Some people revel in being the big fish in the small pond. Learning often gets stunted by too much time spent at a level you’ve already learned enough in.

The 80% rule is about moving upwards before you’re completely ready. Because you are never completely ready. Once you feel that you’ve almost figured something out, move up to the next level.

The best learning happens when you are the student, not the master. This can be frustrating, as you will always feel like the beginner in the class, even when it’s something you’re learning alone. If you want to master something, to be the best, you actually need to let go of your ego’s need to be the best.

If you are regularly moving “up” and yet always feel like you are brand new, then you are doing it right!


This is a complementary rule to #6 above. In order to make sure that you don’t develop sloppy technique while moving up quickly, you need to keep revisiting the basics. You’ll be amazed at how coming back to the beginning seems like a new experience each time, as you start to see what you’ve missed and where you’ve lost sight of the fundamentals.

Whenever I go back to a beginner dance class, or watch a beginner bass guitar technique video, I always learn something that takes my game to the next level. There’s always a moment where I go “Ohhhhh, so that’s what I’ve been doing wrong”.

Ask any highest grade black-belt martial arts master what they spend most of their time practicing, and it will always be “the fundamentals”.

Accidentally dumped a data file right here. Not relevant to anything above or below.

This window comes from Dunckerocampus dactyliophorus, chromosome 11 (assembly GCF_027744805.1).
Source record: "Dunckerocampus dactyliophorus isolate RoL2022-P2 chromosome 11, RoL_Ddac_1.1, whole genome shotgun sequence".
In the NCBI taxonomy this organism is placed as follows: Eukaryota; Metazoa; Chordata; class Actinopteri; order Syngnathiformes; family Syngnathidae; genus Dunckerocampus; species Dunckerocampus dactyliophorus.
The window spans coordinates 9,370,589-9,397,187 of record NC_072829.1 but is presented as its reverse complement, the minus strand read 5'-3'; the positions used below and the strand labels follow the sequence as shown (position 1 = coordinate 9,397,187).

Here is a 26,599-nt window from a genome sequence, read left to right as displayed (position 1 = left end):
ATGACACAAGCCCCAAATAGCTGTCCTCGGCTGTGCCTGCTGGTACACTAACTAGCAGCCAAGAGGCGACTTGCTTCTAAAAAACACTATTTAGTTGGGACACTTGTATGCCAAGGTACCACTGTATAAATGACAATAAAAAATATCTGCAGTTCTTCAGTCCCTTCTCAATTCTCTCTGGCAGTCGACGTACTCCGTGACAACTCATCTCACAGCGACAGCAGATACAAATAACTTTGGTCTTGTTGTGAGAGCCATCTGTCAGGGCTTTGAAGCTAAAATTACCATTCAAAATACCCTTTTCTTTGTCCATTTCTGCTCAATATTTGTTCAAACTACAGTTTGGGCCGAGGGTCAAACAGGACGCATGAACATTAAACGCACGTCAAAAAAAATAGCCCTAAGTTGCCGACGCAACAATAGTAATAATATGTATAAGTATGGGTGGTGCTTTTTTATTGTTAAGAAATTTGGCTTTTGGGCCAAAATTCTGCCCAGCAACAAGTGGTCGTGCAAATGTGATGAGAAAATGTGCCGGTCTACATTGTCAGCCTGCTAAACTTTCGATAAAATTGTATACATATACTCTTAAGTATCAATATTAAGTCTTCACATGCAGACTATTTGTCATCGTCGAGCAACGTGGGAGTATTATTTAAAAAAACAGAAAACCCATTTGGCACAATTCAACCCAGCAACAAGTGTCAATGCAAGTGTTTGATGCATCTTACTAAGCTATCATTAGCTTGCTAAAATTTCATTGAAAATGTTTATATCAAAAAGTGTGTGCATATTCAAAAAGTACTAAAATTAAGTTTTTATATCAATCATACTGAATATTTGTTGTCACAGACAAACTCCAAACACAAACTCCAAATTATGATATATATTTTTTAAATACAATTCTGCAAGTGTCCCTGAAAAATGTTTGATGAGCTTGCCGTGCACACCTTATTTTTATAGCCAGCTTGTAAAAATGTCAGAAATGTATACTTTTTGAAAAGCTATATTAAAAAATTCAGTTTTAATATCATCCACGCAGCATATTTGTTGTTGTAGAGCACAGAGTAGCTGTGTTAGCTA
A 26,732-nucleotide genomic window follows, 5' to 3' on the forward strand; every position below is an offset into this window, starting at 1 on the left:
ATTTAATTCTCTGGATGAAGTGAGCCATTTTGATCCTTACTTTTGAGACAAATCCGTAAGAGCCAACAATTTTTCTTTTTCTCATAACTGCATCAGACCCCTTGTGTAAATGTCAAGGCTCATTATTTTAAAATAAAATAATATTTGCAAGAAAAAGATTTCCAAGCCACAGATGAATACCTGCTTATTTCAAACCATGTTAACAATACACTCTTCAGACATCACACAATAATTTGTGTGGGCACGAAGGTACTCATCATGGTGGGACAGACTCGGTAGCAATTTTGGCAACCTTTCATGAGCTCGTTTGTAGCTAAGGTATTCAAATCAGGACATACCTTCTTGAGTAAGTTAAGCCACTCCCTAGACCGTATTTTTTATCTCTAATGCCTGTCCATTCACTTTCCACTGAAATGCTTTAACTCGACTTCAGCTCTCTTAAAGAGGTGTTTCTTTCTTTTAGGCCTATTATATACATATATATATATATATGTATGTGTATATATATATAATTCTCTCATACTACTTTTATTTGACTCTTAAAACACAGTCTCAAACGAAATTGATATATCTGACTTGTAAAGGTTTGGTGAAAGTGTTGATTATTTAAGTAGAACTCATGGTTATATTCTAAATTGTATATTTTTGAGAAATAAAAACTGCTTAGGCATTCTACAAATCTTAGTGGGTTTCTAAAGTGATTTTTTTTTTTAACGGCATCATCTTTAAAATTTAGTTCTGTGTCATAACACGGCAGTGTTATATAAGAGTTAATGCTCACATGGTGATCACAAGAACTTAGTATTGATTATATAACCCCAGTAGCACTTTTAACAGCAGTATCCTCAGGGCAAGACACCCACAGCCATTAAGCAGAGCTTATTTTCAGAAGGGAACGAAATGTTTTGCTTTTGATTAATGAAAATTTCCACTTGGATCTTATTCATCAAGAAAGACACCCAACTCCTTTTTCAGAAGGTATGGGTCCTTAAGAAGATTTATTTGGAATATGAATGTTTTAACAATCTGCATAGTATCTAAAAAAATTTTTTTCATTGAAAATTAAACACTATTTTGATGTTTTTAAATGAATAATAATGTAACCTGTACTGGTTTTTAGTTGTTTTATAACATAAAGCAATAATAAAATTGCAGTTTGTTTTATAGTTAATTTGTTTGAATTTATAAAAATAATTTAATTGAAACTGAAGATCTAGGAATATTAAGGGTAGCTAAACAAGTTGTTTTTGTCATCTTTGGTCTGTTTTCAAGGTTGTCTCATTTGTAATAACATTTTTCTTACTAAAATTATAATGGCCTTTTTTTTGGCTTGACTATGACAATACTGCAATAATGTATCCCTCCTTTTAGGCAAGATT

You simply do not learn the basics the first time around, because you have no context. When you go back after learning the intermediate and advanced stages, you will start to uncover what the fundamentals really contribute. Moving up causes short-cuts and laziness, and it’s the guy who’s been practicing the basics who will beat you.


You can’t give yourself objective feedback.

It’s like Dr Russ Harris, author of The Happiness Trap, says about coaching:

“I’m climbing my mountain over here. From this perspective I can see you climbing your mountain over there, and I can see what paths you could take…”

A coach/mentor does not need to be better than you at what you’re doing. They just need to be motivated towards your success, and have the courage to give you helpful, objective feedback. Having a coach allows you to get past barriers and blockages, allowing you to learn 10x quicker than you will by yourself.

Whatever it is you want to master, there are people out there who can help you. Let them help you.


As mentioned earlier, you’ll learn much more from your failures than you ever could from your successes. Another definition for Mastery is simply knowing all the variables; having made all the possible mistakes that could be made and learning from them.

“Start small and sucky” – Marie Forleo

Thomas Edison is often quoted for learning how to make the light bulb by first trying every possible version that didn’t work. School taught you to get it right the first time, with its one-off exams and punishment for mistakes. In the real world you can always try again, and it’s those who keep actively making mistakes that end up dominating.